Versions: Balsamic Chicken Adobo

I was rummaging through my ref on something I could whip up for dinner and found my slightly used balsamic vinegar. I was reserving this for my salad dressings, and since I haven’t bought any greens yet, I decided to put this to good use, this time to put a different twist to a classic Filipino dish: Adobo.

It was a lucky day for me too: I did not have to go to a grocery store to buy meat because there was a newly opened meat shop near where I live. Half a kilo of chicken was more than enough for one.

For me, adobo is the easiest and most practical dish to cook. You really do not need a ref for storage since it has vinegar as its main preservative, so you can just put it on a container and leave it to pair for tomorrow’s sinangag. It is simple, indeed; however, due to its simplicity, people tend to take it for granded. It is not like you can just dump everything in a pot and leave it to simmer until cook time. Even a simple dish has its own technicalities.

When I was a kid, before leaving for work, my mom would cook adobo and leave it for our lunch and dinner. I hated my mom’s adobo (if my mom would read this in the future, sorry mom, true story :p ), to be honest. The sauce was so thin that it looked more like soup than adobo. I had to cook it by frying the meat so I would get a pre-marinated pork of sorts, or re-heat it myself so the sauce would be thick. I knew I had to get that fat rendered properly to be able to enjoy “my” adobo experience.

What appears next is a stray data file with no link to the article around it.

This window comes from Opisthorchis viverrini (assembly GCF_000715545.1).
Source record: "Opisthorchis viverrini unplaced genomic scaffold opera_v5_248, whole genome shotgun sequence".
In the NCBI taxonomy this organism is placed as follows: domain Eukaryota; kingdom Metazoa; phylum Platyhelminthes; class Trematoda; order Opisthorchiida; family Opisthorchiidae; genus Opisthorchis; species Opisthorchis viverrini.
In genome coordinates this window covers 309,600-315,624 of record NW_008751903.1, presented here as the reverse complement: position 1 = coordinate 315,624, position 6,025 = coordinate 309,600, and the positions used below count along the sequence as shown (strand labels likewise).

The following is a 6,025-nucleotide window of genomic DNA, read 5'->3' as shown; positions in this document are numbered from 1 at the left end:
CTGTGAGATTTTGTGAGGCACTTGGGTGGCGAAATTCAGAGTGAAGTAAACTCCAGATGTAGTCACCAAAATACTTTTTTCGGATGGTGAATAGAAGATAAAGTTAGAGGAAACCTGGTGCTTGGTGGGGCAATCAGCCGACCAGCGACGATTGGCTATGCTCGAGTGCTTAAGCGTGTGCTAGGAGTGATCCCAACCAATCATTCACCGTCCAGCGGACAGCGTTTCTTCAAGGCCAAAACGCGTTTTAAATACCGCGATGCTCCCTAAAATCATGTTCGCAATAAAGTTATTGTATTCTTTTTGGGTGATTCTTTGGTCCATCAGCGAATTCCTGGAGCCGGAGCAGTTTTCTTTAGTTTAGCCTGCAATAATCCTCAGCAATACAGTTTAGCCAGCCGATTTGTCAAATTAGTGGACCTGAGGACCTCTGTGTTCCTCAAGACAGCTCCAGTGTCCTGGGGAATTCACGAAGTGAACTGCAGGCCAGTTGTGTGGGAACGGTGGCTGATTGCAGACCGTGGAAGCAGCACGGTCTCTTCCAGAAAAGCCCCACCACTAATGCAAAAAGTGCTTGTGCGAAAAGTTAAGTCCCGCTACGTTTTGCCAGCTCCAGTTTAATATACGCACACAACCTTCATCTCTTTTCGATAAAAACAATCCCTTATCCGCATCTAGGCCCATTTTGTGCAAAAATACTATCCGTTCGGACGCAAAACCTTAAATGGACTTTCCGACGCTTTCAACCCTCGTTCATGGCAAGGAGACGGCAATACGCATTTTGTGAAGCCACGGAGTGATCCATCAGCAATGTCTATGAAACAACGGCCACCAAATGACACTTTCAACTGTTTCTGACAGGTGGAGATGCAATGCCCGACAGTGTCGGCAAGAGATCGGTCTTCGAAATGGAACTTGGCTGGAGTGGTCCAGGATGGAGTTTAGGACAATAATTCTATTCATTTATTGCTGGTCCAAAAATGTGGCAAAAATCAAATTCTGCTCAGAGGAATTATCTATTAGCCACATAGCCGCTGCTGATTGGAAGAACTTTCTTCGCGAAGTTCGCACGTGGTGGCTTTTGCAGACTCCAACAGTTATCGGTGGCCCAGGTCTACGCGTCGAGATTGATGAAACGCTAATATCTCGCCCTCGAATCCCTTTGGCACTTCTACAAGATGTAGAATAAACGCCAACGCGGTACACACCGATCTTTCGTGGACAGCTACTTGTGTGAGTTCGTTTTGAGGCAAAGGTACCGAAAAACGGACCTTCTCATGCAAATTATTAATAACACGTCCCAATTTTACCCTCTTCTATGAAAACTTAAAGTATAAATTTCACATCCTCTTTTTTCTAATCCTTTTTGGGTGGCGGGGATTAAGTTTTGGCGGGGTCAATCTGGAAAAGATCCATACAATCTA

Balsamic Chicken adobo, taken from my tumblr/Instagram

Balsamic Chicken Adobo (serves 2)
500 grams Chicken, adobo cut
3 tablespoons soy sauce
6 tablespoons balsamic vinegar
1/4 cup pineapple juice
3 cloves garlic
1 tablespoon olive or canola oil (for frying)
1 cup water
salt and pepper to taste
1 dried bay leaf


1. Pound 1 clove of garlic with the flat side of your knife and mix with chicken, soy sauce and vinegar. Marinade for 30 minutes to an hour. You can marinade it longer if you want.
2. After the chicken has been marinated, put a small pot or a kawali under medium heat. Place the oil and let it heat up for a bit.
3. Sliver remaining cloves and fry it until golden brown, set aside.
4. Drain your chicken (but reserve the marinade) and fry them on the oil for about 3-4 minutes each side.
5. Add the water and marinade to the pot along with the bay leaf. Increase the heat and cover the pot. Let it boil for about 15 minutes.
6. Remove the cover and reduce the heat to medium. Season with salt and pepper.
7. Let the sauce reduce to about 1/4 so it would be thick and yummy! πŸ˜€

Sprinkle fried garlic on top. Serve over rice. Enjoy! πŸ™‚

Enhanced by Zemanta
This entry was posted in Body, Cooking, Food, Versions and tagged , , , . Bookmark the permalink.

Leave a Reply

Fill in your details below or click an icon to log in: Logo

You are commenting using your account. Log Out /  Change )

Google+ photo

You are commenting using your Google+ account. Log Out /  Change )

Twitter picture

You are commenting using your Twitter account. Log Out /  Change )

Facebook photo

You are commenting using your Facebook account. Log Out /  Change )

Connecting to %s